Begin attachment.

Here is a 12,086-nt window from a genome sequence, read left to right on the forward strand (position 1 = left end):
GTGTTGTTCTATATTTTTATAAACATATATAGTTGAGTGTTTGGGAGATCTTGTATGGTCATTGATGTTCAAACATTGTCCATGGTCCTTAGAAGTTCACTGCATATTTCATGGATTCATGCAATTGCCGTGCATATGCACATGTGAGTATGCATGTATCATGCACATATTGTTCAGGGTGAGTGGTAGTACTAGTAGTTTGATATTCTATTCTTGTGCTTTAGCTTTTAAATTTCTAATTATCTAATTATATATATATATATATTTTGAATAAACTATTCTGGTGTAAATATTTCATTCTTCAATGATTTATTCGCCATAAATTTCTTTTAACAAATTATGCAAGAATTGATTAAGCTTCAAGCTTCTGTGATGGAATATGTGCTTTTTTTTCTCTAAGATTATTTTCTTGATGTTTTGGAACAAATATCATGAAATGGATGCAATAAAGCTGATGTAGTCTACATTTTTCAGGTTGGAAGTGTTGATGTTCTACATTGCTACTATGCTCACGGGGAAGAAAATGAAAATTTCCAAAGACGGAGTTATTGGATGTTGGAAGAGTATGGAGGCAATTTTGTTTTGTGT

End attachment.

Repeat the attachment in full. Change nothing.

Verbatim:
Here is a 12,086-nt window from a genome sequence, read left to right on the forward strand (position 1 = left end):
GTGTTGTTCTATATTTTTATAAACATATATAGTTGAGTGTTTGGGAGATCTTGTATGGTCATTGATGTTCAAACATTGTCCATGGTCCTTAGAAGTTCACTGCATATTTCATGGATTCATGCAATTGCCGTGCATATGCACATGTGAGTATGCATGTATCATGCACATATTGTTCAGGGTGAGTGGTAGTACTAGTAGTTTGATATTCTATTCTTGTGCTTTAGCTTTTAAATTTCTAATTATCTAATTATATATATATATATATTTTGAATAAACTATTCTGGTGTAAATATTTCATTCTTCAATGATTTATTCGCCATAAATTTCTTTTAACAAATTATGCAAGAATTGATTAAGCTTCAAGCTTCTGTGATGGAATATGTGCTTTTTTTTCTCTAAGATTATTTTCTTGATGTTTTGGAACAAATATCATGAAATGGATGCAATAAAGCTGATGTAGTCTACATTTTTCAGGTTGGAAGTGTTGATGTTCTACATTGCTACTATGCTCACGGGGAAGAAAATGAAAATTTCCAAAGACGGAGTTATTGGATGTTGGAAGAGTATGGAGGCAATTTTGTTTTGTGT